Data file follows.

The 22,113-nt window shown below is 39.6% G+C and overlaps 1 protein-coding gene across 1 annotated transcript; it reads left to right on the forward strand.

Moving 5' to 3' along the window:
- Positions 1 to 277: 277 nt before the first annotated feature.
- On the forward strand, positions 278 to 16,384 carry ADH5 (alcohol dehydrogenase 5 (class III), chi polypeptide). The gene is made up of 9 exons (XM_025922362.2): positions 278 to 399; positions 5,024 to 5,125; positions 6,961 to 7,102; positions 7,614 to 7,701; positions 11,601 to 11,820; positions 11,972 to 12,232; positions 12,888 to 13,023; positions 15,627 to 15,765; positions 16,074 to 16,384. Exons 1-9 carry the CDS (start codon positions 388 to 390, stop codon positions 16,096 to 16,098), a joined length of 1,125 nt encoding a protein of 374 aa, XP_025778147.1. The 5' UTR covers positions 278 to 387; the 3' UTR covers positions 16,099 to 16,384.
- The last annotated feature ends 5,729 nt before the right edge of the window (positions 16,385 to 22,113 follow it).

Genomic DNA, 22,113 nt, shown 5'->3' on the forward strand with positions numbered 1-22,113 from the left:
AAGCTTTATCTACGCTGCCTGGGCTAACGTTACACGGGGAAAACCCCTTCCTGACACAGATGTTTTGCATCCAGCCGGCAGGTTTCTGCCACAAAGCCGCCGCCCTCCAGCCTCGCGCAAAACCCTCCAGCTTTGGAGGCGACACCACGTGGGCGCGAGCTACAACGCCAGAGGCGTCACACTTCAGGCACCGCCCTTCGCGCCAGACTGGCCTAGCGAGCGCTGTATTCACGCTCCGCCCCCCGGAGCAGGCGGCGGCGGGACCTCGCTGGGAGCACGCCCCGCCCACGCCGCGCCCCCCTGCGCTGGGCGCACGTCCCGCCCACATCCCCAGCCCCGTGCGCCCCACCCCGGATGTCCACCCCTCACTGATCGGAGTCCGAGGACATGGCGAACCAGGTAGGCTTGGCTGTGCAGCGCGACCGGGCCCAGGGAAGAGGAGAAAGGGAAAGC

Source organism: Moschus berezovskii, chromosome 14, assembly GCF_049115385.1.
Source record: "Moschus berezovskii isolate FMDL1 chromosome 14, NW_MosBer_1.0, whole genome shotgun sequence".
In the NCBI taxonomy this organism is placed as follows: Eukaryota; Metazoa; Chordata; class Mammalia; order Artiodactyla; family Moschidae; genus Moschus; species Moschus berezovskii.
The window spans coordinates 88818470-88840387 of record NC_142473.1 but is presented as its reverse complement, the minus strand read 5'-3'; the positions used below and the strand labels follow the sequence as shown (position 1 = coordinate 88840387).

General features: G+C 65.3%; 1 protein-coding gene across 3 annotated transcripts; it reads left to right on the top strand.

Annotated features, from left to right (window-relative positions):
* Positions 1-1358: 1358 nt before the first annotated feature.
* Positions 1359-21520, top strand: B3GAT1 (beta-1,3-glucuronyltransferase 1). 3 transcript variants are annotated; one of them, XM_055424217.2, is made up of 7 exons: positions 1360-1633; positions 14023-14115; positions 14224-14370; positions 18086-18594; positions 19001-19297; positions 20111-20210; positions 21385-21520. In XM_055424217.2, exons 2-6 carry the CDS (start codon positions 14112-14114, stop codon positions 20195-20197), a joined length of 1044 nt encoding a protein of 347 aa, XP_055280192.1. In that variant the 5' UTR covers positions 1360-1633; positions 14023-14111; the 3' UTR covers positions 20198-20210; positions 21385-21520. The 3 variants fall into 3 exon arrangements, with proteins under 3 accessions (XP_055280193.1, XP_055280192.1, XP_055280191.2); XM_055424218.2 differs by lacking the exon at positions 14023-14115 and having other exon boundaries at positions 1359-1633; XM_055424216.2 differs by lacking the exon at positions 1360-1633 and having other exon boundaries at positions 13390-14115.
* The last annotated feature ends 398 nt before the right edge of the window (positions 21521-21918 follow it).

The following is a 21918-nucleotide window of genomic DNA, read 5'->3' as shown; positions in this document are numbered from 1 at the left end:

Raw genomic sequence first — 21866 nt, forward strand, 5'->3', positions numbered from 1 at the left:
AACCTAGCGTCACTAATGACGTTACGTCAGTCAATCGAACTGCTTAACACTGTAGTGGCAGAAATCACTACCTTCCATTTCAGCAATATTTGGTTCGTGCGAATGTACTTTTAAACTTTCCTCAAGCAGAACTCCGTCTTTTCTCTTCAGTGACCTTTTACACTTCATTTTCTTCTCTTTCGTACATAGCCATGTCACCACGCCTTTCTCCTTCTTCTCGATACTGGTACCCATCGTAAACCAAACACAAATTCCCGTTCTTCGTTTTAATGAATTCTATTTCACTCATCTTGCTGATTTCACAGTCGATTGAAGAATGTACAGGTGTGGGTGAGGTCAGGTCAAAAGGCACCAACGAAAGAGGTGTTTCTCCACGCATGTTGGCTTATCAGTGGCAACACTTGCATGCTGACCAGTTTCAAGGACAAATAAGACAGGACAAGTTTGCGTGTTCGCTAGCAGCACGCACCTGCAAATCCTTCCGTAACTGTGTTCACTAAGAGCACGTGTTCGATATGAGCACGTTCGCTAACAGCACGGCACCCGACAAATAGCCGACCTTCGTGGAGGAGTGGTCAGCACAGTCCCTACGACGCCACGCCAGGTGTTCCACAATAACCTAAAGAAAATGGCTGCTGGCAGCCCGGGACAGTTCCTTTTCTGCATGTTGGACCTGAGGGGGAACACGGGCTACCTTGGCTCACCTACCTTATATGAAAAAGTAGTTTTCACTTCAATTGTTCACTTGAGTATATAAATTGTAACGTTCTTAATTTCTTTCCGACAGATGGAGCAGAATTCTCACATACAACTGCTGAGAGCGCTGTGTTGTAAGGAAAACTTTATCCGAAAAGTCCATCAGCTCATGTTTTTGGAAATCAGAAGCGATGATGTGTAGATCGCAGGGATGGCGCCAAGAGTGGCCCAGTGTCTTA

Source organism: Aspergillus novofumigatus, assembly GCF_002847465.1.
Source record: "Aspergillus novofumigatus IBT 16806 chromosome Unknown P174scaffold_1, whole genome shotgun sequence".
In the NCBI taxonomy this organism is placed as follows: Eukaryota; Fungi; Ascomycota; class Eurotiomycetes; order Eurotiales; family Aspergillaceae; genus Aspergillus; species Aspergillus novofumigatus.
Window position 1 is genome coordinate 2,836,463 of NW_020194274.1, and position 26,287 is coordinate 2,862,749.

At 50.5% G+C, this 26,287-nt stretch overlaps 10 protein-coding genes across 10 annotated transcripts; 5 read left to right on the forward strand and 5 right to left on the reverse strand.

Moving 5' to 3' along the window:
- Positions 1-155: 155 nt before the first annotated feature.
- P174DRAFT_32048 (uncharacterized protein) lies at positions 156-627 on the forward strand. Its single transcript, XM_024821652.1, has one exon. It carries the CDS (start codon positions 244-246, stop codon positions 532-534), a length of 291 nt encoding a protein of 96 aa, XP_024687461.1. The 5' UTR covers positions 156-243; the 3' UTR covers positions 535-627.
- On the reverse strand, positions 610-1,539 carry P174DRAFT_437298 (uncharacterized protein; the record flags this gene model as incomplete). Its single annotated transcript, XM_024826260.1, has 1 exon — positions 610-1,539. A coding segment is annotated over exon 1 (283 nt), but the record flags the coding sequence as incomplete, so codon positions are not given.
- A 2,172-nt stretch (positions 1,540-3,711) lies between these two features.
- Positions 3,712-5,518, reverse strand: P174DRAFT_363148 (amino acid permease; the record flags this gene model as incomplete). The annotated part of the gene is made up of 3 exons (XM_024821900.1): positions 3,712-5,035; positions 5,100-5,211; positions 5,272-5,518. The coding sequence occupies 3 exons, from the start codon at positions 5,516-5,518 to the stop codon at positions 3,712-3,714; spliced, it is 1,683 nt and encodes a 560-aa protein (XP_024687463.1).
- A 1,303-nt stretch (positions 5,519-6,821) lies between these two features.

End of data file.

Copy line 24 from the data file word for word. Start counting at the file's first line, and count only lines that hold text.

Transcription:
At 50.5% G+C, this 26,287-nt stretch overlaps 10 protein-coding genes across 10 annotated transcripts; 5 read left to right on the forward strand and 5 right to left on the reverse strand.